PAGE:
Movement control using dynamics matching and anticipatory coupling
Prof S Nasuto
Dr Y Hayashi
Applications accepted all year round
Self-Funded PhD Students Only
"There is a lot of interest in explaining motor coordination and control. Such models allow for better understanding of the healthy coordination and provide diagnostic tools and starting points for rehabilitation solutions in case of motor disorders due to stroke or neural degeneration.
Classical approaches are based on control theoretic models and treat the problem from the perspective of steering signals that need to be delivered to actuators in order for the system to achieve the desired trajectory. Such formulation is devoid of dynamics and formulates the problem as that of identification of a drive for a nonautonomous system. In such a formulation any delays between the issued signal and the externally determined response timing are problematic (the controlled signal is always reactive and lags the tracked target). In order to overcome this, the most common solution is coached in terms of internal predictive models. These tend to be computational predictive constructs, posing huge computational demands on the natural system that would have to implement such solution. However, one could reframe the problem – by seeking a solution to the control problem as a result of interaction between two coupled dynamical systems. The target trajectory would be a result of such dynamical coupling and interaction rather than some internal computations. The recently proposed dynamical phenomenon of anticipating synchronisation could provide hints at how such a system could deal with any forms of delays and achieve fast reaction times.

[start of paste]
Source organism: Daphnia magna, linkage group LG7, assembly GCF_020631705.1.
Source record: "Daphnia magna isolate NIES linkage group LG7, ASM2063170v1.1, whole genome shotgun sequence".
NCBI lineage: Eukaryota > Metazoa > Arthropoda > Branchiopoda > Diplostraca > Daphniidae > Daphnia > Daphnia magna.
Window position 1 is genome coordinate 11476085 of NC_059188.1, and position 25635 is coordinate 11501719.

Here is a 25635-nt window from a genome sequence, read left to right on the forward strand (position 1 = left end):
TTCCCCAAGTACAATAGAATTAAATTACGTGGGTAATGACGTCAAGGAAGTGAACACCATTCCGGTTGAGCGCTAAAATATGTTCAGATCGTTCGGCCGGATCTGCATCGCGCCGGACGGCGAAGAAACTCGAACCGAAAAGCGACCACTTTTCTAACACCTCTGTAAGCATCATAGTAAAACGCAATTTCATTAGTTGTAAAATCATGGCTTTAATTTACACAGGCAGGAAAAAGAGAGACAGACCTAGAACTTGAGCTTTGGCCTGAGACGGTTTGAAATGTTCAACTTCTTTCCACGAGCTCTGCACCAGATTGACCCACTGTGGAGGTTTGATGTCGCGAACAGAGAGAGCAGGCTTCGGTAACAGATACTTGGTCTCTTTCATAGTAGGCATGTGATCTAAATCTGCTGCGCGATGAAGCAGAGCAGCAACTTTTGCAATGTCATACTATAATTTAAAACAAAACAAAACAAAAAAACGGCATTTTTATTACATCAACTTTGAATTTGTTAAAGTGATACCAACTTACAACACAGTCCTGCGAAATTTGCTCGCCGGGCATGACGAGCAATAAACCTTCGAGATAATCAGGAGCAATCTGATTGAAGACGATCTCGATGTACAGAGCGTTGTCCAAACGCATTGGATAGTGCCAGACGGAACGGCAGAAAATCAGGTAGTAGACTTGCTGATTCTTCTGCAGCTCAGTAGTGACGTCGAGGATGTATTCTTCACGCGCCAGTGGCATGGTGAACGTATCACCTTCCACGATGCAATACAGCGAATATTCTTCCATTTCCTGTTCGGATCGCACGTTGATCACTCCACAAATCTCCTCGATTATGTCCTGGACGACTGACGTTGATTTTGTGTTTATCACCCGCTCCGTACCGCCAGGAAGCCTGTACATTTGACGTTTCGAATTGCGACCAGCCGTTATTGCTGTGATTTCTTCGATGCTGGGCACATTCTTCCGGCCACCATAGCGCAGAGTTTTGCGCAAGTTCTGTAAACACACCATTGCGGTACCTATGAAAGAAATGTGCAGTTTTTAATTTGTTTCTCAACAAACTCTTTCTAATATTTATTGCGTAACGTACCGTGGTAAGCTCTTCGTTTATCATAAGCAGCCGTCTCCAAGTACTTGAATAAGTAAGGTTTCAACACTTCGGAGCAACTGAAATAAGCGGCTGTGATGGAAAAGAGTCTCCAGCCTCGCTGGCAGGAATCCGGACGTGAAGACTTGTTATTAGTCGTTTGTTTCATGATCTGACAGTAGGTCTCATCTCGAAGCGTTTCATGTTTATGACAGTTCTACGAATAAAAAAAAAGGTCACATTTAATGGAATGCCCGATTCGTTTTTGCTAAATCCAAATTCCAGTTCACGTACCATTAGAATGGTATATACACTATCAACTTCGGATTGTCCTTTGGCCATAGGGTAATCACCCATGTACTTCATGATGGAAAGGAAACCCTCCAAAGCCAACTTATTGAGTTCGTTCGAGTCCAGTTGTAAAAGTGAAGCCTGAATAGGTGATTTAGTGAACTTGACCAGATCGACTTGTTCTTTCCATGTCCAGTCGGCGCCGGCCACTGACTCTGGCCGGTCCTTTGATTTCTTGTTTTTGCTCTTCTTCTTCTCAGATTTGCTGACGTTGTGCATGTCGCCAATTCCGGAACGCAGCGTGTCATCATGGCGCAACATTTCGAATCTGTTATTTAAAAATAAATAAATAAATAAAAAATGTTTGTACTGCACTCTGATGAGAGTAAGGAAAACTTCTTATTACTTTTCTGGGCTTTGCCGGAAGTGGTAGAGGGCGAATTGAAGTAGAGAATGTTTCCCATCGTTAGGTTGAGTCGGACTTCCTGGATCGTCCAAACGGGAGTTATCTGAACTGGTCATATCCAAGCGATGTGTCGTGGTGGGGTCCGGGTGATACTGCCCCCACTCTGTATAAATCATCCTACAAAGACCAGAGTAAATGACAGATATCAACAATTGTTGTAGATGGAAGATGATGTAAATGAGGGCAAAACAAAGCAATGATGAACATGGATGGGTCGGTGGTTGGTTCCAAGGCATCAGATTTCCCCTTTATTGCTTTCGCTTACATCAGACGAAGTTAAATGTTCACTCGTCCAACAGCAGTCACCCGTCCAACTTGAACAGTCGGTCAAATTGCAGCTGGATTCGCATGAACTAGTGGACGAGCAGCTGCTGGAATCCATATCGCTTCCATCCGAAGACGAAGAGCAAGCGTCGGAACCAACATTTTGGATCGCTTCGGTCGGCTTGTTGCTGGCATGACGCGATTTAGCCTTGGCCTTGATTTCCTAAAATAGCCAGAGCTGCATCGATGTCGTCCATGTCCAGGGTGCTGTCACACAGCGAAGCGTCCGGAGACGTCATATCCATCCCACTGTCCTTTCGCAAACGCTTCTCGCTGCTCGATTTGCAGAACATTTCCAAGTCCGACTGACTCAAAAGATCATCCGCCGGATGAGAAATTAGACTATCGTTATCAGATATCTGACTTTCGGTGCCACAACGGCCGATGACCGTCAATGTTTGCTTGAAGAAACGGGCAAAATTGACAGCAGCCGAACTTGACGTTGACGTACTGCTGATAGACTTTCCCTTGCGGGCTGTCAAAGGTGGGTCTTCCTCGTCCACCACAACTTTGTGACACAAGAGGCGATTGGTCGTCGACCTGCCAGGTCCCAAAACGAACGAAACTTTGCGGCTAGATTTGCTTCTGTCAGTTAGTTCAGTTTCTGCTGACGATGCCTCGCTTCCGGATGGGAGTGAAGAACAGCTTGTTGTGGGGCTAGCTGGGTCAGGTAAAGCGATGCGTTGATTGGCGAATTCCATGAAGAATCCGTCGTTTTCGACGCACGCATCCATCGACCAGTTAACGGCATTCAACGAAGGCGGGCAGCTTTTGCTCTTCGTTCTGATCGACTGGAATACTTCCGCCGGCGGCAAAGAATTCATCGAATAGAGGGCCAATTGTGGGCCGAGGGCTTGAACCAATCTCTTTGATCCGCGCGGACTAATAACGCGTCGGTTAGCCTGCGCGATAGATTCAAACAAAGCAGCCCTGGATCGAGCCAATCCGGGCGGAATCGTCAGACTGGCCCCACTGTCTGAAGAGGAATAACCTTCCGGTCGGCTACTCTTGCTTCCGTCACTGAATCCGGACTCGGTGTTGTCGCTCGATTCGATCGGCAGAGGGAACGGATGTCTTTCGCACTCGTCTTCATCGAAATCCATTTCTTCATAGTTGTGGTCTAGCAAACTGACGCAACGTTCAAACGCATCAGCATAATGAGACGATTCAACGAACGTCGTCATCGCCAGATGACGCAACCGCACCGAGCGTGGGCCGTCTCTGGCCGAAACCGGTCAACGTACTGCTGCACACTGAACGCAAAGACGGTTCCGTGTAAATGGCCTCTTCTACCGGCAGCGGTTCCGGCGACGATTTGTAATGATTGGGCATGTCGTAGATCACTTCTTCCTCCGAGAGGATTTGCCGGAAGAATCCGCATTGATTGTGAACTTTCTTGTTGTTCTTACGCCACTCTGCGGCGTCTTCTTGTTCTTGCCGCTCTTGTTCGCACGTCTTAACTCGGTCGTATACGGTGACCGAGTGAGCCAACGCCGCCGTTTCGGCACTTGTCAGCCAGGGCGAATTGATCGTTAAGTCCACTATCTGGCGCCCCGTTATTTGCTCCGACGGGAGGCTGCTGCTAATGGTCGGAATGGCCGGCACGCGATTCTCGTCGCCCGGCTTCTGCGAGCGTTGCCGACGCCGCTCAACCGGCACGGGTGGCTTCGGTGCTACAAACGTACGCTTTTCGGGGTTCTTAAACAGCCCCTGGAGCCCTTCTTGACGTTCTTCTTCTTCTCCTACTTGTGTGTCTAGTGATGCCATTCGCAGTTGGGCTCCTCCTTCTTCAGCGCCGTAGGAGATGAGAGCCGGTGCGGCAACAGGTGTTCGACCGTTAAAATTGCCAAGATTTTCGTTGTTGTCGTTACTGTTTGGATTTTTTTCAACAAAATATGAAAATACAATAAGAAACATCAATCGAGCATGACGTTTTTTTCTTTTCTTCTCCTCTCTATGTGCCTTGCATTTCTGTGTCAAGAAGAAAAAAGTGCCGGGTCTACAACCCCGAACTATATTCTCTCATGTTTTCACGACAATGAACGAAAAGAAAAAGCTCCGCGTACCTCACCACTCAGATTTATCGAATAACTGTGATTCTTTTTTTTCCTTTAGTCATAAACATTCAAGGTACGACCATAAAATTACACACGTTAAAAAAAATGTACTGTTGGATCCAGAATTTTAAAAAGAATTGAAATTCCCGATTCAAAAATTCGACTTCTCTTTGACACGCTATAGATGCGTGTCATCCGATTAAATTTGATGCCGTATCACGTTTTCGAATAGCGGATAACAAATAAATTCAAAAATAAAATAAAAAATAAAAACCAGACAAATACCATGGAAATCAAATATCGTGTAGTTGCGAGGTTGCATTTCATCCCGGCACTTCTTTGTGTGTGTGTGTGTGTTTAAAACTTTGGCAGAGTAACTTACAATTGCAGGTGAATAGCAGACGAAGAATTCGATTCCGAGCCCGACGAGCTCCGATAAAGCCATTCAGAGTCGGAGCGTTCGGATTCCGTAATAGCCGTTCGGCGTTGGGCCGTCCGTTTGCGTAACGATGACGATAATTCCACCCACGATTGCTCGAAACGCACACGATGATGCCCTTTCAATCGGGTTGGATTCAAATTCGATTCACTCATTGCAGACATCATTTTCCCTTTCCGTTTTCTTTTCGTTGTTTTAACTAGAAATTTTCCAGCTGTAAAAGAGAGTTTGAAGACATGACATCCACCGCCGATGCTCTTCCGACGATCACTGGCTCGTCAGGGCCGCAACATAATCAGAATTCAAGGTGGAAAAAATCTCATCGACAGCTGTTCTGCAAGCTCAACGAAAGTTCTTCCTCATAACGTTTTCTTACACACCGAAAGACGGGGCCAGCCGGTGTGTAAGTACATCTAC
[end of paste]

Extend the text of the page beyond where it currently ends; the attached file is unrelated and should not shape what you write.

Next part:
This project will investigate how anticipating synchronisation or similar anticipatory coupling schemes could be used in order to achieve the control law that matches dynamics, in a way analogous to impedance control, and tracks the target trajectory. As the impedance in the workspace will generally depend on the posture, it will change in a complex way along the trajectory. The problem thus may be to track and anticipate the changes of the impedance in the space of possible dynamics. The theoretical models of control will be derived and characterised analytically and in simulation of a 2 armed robot in order to achieve broad analogy with human arm control. This will enable to devise the experiments that could in principle provide data for evaluation of the proposed control schemes. The project offers an opportunity to focus either on theoretical developments of novel control strategies inspired by cognitive theories and combining functional analysis and modern control or built more practical solutions. The focus will be tailored to strengths and preferences of the candidate.
The project will be hosted by the School of Biological Sciences, University of Reading. The University of Reading is one of the UK’s 20 most research-intensive universities and among the top 200 universities in the world. Achievements include the Queen’s Award for Export Achievement (1989) and the Queen’s Anniversary Prize for Higher Education (1998, 2006 and 2009). This project will take place in the Brain Embodiment Lab within Biomedical Engineering Section of the School of Biological Sciences (SBS), which has a strong reputation for its innovative research in cybernetics, and biomedical engineering, including Brain Computer Interfaces, animats - robots controlled by cultures of living neuronal cells and cognitive robotics systems.
For informal inquiries please contact Prof SJ Nasuto, email: [Email Address Removed].
Applicants should have a bachelors (at least 2.1 or equivalent) or masters degree in physics,
applied mathematics, engineering, computing or a strongly related discipline.
Strong analytic and programming skills are preferable.
Experience in image processing and experimental data analysis are desirable.